The most exciting and obvious date this year is 12 December, or 12 12 12. It’s the twelfth year in a row we’ve enjoyed a triple date like that, starting with 1 January 2001. We won’t get another triple until 2101! If you’ve been following along, you’ll already be thinking about what happens at 12 seconds past 12 minutes past 12 that day! That’s right – 12 12 12 12 12 12! If you miss all the 12s, there’s some consolation in 20 December being 20 12 2012. Be still my mathematical heart!

Radio for children

My column on the lack of children’s radio drew a huge response, including from Deborah Lever, who says “The lack of kids radio has frustrated me for some time. Though these days finding good funky music with no ‘toilet words’ is a bit of challenge.”

Marion Mora remembers listening to The Argonauts’ Club in the 1940s: “As a child on a farm, I enjoyed every second of every program. The Argonauts gave me a window into so many worlds and had a huge impact on my life.”

Linda Tait says “age appropriate” radio for children “would definitely be something I would encourage my kids to participate in.”

And Allain Edwards shared the good news that children’s music and stories are broadcast on fully-automated narrowcast radio stations in a small number of regional towns and cities, the closest to Brisbane being Toowoomba’s 99.1 FM. Thanks Allain – let’s hope there’s more good news on the children’s radio front.

Sunday, February 5, 2012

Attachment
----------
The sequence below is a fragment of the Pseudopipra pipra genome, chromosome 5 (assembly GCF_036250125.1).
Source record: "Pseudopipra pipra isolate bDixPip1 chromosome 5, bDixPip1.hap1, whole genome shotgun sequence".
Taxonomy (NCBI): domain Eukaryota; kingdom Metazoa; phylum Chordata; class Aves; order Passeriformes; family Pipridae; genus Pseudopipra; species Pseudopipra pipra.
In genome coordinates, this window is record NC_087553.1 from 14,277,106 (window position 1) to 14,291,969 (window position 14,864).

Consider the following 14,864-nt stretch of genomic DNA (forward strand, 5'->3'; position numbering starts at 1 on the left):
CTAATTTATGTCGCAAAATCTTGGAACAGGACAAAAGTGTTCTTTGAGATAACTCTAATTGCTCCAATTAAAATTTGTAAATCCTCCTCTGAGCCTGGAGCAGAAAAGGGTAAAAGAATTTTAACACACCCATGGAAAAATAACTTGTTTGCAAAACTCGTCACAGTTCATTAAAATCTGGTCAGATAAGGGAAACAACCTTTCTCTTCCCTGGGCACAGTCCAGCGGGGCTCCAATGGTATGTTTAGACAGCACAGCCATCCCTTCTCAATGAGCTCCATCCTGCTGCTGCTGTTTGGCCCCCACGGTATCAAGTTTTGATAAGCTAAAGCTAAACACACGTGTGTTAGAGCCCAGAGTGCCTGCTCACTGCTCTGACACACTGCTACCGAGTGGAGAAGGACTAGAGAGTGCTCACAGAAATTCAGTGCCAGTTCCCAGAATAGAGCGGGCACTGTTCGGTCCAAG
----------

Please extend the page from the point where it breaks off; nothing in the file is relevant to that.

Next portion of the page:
Bmag February 7th 2012 - Radio for children

A random late-night tweet by ABC current affairs presenter Mark Colvin has had me revisiting the reason I first wanted to get into radio – talkback for children! Mark wrote: “It was one of the sadder moments with ABC when Radio National fired Peter Combe. Since then, no children’s programs on radio in Australia”.

Peter Combe’s show was called Tickle Pot. It ran for 10 minutes every afternoon from 1988-1991 and in many ways was Play School on radio. I used to record Tickle Pot and make mix-tapes for my younger brother. Peter Combe himself has said “why the ABC stopped producing it is one of life’s great mysteries!” You can now purchase old episodes of Tickle Pot on CD but it’s not the same as sharing the joy of radio with your children or grandchildren.

I was recently sent an ABC Radio program guide from 1967. Every afternoon at 5pm was the one-hour Argonauts’ Club. From 7 November 1967: “There’s a song and a riddle with Mac, Jimmy, Penny and Sue. The Appelles read letters and we continue our serials.” So why isn’t there children’s radio in 2012? When they get home from school, children turn to TV, the internet or pop music radio stations (with content that’s not always familyfriendly). There is a Tuesday afternoon “by students, for students” show on 4ZZZ called Paper Aeroplanes, but its target audience is upper high school and university, rather than young children.